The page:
F. Edge Damage
Throughout the various activities involved in construction of a PCC pavement, the edges of the pavement can become damaged. Whether it be damage from a maintainer while preparing subgrade and base material for shoulders, or a trencher excavating a subdrain trench, or a roller compacting granular or HMA shoulder material, the edges of a PCC pavement can be exposed to harsh treatment.
While edge damage typically is not a structural problem, it is unsightly and a result of substandard workmanship. Edge damage can affect the functional performance of the pavement by influencing drainage and reducing the effective width of pavement markings. In many cases typical repair methods such as partial depth patching may not be practical for minor edge damage. Construction Manual 2.53 includes recommended repairs and/or price adjustments for PCC pavement edge damage based on severity of the damage. It should be noted that the recommended repairs and price adjustment schedule are intended for widespread pavement edge damage and not for random, isolated locations.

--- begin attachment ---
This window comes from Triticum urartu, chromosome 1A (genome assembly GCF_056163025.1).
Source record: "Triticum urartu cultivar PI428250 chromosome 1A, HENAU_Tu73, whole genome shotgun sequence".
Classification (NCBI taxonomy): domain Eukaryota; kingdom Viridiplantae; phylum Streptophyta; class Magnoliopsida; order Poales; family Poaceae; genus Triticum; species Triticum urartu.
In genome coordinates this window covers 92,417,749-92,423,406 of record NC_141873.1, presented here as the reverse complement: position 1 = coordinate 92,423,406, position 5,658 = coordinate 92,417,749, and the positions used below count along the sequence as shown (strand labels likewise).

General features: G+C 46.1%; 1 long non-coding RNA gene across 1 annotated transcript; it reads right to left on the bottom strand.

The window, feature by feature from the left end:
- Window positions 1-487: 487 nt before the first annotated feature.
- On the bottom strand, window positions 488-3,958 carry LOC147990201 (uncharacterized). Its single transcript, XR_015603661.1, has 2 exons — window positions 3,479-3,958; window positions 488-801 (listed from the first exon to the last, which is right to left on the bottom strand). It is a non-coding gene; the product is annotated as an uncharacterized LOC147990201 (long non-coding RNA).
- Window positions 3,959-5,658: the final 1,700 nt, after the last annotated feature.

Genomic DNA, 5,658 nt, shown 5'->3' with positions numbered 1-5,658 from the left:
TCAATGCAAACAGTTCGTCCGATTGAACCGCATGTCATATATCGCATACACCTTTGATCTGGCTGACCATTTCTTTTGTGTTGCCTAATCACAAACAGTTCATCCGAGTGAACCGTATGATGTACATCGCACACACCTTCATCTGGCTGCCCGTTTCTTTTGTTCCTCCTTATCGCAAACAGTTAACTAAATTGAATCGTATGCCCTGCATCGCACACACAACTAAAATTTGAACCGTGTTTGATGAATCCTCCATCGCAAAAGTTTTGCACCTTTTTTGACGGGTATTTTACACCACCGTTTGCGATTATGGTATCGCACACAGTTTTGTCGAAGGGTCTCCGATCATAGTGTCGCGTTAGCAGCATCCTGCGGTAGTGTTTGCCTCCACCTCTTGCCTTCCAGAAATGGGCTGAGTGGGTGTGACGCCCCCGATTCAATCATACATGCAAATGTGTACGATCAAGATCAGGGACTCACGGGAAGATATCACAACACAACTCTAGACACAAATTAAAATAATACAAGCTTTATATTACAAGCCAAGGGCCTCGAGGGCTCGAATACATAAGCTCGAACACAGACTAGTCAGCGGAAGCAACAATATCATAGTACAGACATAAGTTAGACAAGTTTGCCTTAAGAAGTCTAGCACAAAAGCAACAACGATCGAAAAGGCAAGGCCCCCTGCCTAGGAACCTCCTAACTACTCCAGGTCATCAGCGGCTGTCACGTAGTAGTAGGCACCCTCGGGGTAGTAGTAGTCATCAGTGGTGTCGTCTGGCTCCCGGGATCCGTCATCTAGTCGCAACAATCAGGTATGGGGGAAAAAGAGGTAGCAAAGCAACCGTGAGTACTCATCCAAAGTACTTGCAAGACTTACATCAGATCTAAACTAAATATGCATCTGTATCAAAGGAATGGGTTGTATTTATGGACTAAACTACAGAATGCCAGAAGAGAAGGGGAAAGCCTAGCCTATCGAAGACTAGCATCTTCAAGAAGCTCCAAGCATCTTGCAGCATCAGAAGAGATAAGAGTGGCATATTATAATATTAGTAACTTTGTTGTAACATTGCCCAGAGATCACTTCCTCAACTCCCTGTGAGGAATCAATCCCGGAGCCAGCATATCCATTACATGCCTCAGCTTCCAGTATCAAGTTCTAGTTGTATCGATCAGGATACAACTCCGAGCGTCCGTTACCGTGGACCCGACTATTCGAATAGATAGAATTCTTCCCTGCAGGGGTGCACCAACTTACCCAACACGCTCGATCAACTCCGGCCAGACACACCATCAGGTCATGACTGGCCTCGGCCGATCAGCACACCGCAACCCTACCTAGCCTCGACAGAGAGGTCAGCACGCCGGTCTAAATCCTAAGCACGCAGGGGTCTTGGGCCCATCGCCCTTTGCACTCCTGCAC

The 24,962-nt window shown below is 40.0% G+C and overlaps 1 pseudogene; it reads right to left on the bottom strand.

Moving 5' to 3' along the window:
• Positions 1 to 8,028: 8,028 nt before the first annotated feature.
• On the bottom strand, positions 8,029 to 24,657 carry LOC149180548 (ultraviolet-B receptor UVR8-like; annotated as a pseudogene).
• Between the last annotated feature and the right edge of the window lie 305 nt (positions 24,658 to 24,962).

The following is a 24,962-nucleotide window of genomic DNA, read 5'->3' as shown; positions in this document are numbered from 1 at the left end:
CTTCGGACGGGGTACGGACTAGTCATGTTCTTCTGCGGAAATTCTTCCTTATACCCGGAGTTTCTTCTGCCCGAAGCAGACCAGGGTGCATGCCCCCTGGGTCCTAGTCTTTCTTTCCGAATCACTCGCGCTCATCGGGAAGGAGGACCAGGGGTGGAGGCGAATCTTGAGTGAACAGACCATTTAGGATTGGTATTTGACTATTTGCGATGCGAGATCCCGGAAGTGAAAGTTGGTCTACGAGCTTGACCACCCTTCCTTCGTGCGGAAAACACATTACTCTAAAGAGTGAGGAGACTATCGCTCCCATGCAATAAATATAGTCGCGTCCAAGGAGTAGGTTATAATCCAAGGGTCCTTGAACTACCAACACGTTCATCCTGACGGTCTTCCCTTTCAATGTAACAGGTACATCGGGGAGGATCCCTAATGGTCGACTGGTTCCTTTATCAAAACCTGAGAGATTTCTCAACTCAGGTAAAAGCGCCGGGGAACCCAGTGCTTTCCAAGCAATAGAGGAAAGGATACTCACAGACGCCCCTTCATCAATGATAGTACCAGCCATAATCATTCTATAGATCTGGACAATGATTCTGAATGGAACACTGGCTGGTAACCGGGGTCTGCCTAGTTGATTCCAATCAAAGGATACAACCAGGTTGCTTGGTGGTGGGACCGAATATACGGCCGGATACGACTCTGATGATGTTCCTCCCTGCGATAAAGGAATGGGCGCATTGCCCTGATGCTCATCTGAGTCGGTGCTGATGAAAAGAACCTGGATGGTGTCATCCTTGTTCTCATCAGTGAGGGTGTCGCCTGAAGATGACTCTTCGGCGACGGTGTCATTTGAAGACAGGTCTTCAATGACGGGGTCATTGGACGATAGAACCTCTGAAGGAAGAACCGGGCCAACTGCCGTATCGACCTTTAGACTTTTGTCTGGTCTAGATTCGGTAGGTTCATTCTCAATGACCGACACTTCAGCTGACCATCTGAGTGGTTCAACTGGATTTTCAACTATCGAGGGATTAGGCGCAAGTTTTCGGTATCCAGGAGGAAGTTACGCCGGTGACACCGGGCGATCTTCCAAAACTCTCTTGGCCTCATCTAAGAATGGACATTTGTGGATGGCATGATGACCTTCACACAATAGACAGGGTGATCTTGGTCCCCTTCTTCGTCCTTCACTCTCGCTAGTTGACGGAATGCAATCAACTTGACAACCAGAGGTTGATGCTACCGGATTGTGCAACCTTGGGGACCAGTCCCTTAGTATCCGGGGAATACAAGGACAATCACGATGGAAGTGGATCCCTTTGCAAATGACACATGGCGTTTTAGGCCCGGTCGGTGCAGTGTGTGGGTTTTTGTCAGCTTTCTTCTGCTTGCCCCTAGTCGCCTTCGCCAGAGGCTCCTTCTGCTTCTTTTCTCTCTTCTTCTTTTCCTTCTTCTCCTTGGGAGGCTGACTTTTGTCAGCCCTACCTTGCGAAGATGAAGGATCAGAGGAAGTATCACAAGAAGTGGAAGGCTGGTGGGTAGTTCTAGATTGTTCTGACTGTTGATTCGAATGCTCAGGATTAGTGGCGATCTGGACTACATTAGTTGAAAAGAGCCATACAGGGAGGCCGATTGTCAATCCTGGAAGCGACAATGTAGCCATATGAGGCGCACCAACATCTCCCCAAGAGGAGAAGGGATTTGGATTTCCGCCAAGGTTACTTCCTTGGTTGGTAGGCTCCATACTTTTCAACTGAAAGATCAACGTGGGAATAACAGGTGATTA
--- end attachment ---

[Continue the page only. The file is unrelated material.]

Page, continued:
Necessary corrective measures on hardened concrete shall only be made after concrete attains age and strength requirements in Specification 2301.03, U.
All required corrective measures shall be completed prior to coring for pavement thickness measurements.
Consultation with the Office of Construction and Materials is recommended before placing an HMA or bonded PCC overlay.
9.54 MUD BALL REPAIR
Occasionally mud balls appear in the surface on new concrete pavements. These usually are due to clay balls from a quarry, trucks dropping mud from their axles when dumping from a bridge over a dump pit, or end loader operators digging too deep when removing material from a stockpile.
Correction of any discovered mud balls in a pavement surface shall be as follows: